The vaccines that are already around to fight the flu are often not enough. "The influenza strain that will hit can often change quickly," says Gorman. "But vaccines need to be produced far ahead of time." Having an antiviral medication like zanamivir that could be used to supplement vaccines -- especially those shots that turn out to be off the mark -- could be immensely valuable to people particularly vulnerable to flu complications. Earlier anti-flu drugs have raised concerns about side effects, which in zanamivir’s case appear to be minimal. The study will help make the drug’s case before the FDA, which in the past has expressed skepticism about the drug’s effectiveness and has yet to grant approval.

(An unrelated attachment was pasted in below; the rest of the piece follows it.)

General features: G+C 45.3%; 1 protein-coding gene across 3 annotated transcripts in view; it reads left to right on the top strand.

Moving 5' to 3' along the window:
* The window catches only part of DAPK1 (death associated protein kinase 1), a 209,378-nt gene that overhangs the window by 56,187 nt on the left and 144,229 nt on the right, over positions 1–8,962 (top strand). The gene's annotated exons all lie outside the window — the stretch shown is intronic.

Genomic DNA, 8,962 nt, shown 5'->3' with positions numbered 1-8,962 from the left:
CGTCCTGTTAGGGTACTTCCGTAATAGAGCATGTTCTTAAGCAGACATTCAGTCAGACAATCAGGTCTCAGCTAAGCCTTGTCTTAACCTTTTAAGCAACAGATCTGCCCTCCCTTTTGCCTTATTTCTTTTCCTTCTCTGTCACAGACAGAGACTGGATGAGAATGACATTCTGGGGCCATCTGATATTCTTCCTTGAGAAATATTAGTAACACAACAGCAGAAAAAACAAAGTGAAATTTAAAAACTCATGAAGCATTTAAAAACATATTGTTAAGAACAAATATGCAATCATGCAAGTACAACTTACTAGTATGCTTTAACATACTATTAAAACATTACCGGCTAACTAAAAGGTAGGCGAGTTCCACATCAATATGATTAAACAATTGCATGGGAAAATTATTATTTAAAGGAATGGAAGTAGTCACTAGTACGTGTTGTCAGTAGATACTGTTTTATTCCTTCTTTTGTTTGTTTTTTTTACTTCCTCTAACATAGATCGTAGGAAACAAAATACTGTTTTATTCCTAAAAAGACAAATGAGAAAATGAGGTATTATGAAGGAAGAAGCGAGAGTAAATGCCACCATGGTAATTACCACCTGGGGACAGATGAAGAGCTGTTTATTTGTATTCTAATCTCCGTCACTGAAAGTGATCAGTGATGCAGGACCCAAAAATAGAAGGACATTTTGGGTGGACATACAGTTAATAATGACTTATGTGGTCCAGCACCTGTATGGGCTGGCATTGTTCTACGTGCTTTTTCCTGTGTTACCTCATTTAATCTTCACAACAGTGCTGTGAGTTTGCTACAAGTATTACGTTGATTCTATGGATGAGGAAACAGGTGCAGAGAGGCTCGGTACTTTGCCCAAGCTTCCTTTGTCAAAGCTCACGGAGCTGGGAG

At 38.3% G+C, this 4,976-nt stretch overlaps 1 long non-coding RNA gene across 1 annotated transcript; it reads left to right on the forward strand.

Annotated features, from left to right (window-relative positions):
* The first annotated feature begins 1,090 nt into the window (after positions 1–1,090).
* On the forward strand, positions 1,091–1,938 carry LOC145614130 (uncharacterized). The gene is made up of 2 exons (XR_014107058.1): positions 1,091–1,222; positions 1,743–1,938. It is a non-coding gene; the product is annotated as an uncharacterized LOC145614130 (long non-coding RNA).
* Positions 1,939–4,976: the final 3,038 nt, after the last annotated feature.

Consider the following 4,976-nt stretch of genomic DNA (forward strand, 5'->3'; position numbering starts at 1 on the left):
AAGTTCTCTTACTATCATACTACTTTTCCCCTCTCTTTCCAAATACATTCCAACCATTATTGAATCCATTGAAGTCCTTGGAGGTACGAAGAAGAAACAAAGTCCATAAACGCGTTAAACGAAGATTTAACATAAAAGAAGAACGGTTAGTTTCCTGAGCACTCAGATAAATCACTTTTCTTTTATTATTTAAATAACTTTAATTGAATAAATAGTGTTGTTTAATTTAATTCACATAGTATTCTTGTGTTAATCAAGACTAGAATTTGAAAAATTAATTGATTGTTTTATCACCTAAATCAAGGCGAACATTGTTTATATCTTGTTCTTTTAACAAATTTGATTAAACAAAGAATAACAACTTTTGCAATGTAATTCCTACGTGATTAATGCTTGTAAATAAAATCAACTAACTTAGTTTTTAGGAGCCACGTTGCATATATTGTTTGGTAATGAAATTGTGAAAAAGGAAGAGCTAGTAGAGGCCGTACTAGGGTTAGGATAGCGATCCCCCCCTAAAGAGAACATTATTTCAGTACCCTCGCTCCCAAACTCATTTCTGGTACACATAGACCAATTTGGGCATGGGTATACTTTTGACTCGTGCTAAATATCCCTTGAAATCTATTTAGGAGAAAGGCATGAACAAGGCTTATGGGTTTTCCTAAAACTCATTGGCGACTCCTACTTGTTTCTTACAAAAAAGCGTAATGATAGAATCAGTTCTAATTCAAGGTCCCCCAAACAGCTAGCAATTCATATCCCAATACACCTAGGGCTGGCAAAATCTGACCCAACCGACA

With much of the nation coming out of a heat wave, it may seem a bit early in the year to start thinking about the flu. But not to scientists studying an experimental inhaled medication, zanamivir, that may prevent people from getting the flu. The researchers’ results, published in Wednesday’s issue of the Journal of the American Medical Association, reveal that when used during two flu outbreaks in the Midwest, zanamivir proved 67 percent effective in preventing subjects from getting the flu, and 84 percent effective in preventing them from getting serious flu with fever. The drug works by disabling the flu virus' ability to spread. "This is encouraging news," says TIME magazine health columnist Christine Gorman, "because the flu doesn’t get enough respect." While the malady is mostly just an annoyance, it can be deadly to the elderly and those with weakened immune systems.